Noodling: The Soba Workshop

If you ever dined in Japan, outside of McDonalds, then you've eaten そば (soba), which are thin Japanese noodles made from buckwheat flour. While soba is easy to find at the supermarket, few people today make their own noodles. For more on そば / Soba, I'll let google and wikipedia do the dirty work.

Thankfully in the off season, Aomori's local ski resort Moya Hills offers classes in Soba making. The best part being the results are edible, whether they're delicious is subject to skill and opinion.

I was fortunate to join fellow Japan-blogger Tesia, local hero Makoto, and a lovely Korean lady for this all important task. I must say it was a complete team effort. They did the work, and I watched. It's worth it to see how simple yet time consuming it is to make soba noodles by hand and to appreciate the old ways. If you ever get the chance to dine on Soba, make sure to make some of your own to better appreciate this ancient Japanese culinary custom.

You know you wanna...

"Let's get ready to noodle!"

Mr. Happy Dough

The Cutting Floor

Class Exam: Eating

Thursday, June 9, 2011

SUSHI LINK: Kantaro and the 100 Plates

Unless your diet consists soley of termites, you've encountered sushi. While more Americans are ignoring the raw fish stigma and dining on this Japanese treat, how much of it is authentic?

If you would like a taste of what a sushi restaurant truly offers in Japan then look further than "Kantaro and the 100 Plates", a comprehensive blog detailing one American's journey of sampling every dish on the menu. The location of the expedition is none other than Kantaro, a conveyer belt sushi restaurant, in Aomori, Japan. While conveyer belt sushi restaurants can sometimes offer lower-quality, machine made sushi, Kantaro is at the high end of the spectrum offering a variety of properly prepared dishes.

'100 Plates' not only describes each dish in English but also provides photos, prices, and ratings. Hungry for sushi? Then study up by feasting your eyes on Tesia Smith's personal 'made in Japan' feeding frenzy.

Extinct: Aomori's Fallen Amusement Park

It's hard to believe rural, snow-crippled 青森/Aomori played host to an amusement park. Though for over two decades, 浅虫ワンダーランド/Asamushi Wonderland thrilled locals over-looking scenic Mutsu Bay. In 2005, the park closed its gates, and now only a menegarie of abandoned infrastructure remains. For more on Asamushi Wonderland click here.

Abandoned Amusement

Wednesday, June 8, 2011

The Wooden Fish

You haven't eaten Japanese cuisine until you've swallowed 'dancing fish flakes.' If you're not aware of what I'm referring too check out this video.

Thankfully these yummy fish flakes are everywhere! You'll find them quivering on top of okonomiyaki, takoyaki, soba and they're even known to hang out in bento (lunch boxes).

I was aware that they were tuna shavings, but really hadn't thought about how they ended up on my plate. One day while under the tutelage of Ukei Sensei, my well-respected pottery teacher and Japanese culture guru, I found out the truth!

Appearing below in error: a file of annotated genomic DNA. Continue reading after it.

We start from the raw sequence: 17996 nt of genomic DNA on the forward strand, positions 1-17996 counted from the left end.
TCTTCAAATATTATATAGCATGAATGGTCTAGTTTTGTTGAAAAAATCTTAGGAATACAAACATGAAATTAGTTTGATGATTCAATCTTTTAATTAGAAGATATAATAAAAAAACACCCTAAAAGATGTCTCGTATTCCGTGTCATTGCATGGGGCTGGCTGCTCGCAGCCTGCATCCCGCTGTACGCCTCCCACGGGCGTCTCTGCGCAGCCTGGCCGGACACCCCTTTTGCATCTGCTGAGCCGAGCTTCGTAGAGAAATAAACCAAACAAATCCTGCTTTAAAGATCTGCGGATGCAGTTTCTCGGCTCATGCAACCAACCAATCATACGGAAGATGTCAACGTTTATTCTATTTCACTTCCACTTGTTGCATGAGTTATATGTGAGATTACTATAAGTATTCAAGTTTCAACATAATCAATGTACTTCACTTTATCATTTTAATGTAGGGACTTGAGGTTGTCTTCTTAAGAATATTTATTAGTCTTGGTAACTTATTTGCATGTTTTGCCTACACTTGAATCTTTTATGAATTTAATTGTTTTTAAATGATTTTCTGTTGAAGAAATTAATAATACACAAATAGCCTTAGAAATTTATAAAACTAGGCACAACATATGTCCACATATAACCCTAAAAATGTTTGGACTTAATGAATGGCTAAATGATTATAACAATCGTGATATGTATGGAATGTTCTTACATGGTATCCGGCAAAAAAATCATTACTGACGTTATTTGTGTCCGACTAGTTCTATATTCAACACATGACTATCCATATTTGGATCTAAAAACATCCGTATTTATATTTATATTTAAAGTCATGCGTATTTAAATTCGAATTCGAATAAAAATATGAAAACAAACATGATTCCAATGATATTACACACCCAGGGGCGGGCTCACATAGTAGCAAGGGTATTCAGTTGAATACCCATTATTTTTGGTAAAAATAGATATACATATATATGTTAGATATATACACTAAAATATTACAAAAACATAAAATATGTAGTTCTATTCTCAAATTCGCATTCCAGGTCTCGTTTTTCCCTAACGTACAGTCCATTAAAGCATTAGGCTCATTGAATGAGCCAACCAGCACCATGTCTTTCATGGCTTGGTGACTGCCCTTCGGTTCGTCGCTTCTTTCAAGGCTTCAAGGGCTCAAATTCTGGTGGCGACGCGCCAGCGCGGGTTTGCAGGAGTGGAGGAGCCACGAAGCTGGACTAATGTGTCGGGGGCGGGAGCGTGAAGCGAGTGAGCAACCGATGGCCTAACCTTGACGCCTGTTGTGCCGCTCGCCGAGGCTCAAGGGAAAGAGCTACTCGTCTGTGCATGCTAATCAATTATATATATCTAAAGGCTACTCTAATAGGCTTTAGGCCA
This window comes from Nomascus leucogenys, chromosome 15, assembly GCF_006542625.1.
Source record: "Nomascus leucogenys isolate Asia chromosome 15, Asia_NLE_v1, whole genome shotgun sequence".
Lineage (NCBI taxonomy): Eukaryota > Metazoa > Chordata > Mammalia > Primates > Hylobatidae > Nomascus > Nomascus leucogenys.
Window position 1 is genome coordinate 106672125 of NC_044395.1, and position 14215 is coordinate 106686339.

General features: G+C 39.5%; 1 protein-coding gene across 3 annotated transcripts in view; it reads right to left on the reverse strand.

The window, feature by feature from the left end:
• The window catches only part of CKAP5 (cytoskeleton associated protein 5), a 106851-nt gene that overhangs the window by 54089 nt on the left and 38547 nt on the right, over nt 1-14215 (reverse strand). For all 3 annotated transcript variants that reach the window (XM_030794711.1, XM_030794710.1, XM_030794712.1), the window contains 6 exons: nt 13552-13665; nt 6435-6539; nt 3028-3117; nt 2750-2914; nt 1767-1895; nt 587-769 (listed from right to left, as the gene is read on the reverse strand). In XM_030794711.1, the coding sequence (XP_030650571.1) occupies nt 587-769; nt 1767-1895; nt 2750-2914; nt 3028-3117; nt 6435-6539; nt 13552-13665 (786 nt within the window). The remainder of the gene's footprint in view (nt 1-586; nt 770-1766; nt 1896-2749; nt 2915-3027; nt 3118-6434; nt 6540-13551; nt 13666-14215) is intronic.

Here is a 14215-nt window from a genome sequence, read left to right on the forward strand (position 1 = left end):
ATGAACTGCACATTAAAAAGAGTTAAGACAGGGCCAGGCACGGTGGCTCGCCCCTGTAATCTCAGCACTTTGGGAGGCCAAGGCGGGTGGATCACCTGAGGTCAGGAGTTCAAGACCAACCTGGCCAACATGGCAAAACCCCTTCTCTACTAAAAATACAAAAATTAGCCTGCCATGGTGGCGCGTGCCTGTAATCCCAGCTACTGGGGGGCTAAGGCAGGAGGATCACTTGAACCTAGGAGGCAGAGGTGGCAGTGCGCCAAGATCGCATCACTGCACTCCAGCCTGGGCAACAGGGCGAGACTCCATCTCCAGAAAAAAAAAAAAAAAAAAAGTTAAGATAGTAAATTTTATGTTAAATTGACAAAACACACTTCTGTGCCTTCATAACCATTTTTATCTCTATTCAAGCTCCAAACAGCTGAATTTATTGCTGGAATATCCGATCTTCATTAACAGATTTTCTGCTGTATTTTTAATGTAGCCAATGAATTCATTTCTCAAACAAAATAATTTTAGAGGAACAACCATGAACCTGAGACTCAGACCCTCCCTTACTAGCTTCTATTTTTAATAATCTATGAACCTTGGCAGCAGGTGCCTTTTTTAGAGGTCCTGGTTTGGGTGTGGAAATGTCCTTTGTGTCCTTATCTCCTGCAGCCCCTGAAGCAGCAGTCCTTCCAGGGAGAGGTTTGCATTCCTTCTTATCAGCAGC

These 'fish-flakes' known as 鰹節 (katsuobushi) or ぼにと(bonito) are wooden...or made from what looks to be a block of wood. Either that or a mummified fish carcus.

A man and his wooden fish.

You could literally beat someone to death with this 'fish' and then shave off some pieces to devour your victim. I have a feeling katsuobushi is popular among angry cannibals.

A hunk of this stuff doesn't come cheap and sells for well over 1000円 ($12), though if shaven finely enough it will yield you plenty of fish flakes to last your tummy well into obesity. While anyone can shave at home, it's often left to the cooks, while the 'woodifying' process is best left to the professionals.

So how does a tuna fish become a deadly yet tastey block of wood? Instead of copying and pasting, I'll just now direct you over to wikipedia.

Happy wood eating everyone!

Friday, June 3, 2011

Say What? - "You poor cute bastard"

If you happen to encounter a tasty looking morsel and would like to express yourself in 日本語/Japanese then simply say おいしいそう (oishii sou), meaning "that looks delicious." Breaking it down おいしい (oishii) is an adjective meaning delicious, and そう has multiple meanings/uses but in this case translates into English as 'looks like.' In the polite culture of Japan, this expression is heard all too often. You could plop a plate of burnt tator tots in front of a guest and they would immediately gasp "おいしいそう" pretending to faint with anticipation.

I began to notice this formula repeated when colleagues responded to my charming smile with "元気そう" (genki sou), meaning "you look happy / full of life." While not a master of Japanese, I thought the time came to hone my skills and apply 'adjective + そう' to other situations.

But before I could, I heard it again, "かわいいそう"(kawaii sou). かわいい, not to be confused with こわい (kowai / scary), means 'cute.' I would go on to hear "kawaii sou" several times, and eventually came to the conclusion "everyone thinks I'm cute." Boy was I wrong.

かわいいそう can actually be translated as "You poor thing," or "I'm sorry to hear about that," and is used as a reaction to hearing of another's trouble or peril. I received the memo too late. Even with a math degree I wouldn't be able to count the number of people I said "かわいいそう" too. Oh well, at least I and now you know not to apply the formula to any other adjective.

Though...if I encounter a sad faced gorgeous gal, I may just have to say "かわいい かわいいそう," which using my own rules of language would translate into "You poor cute bastard."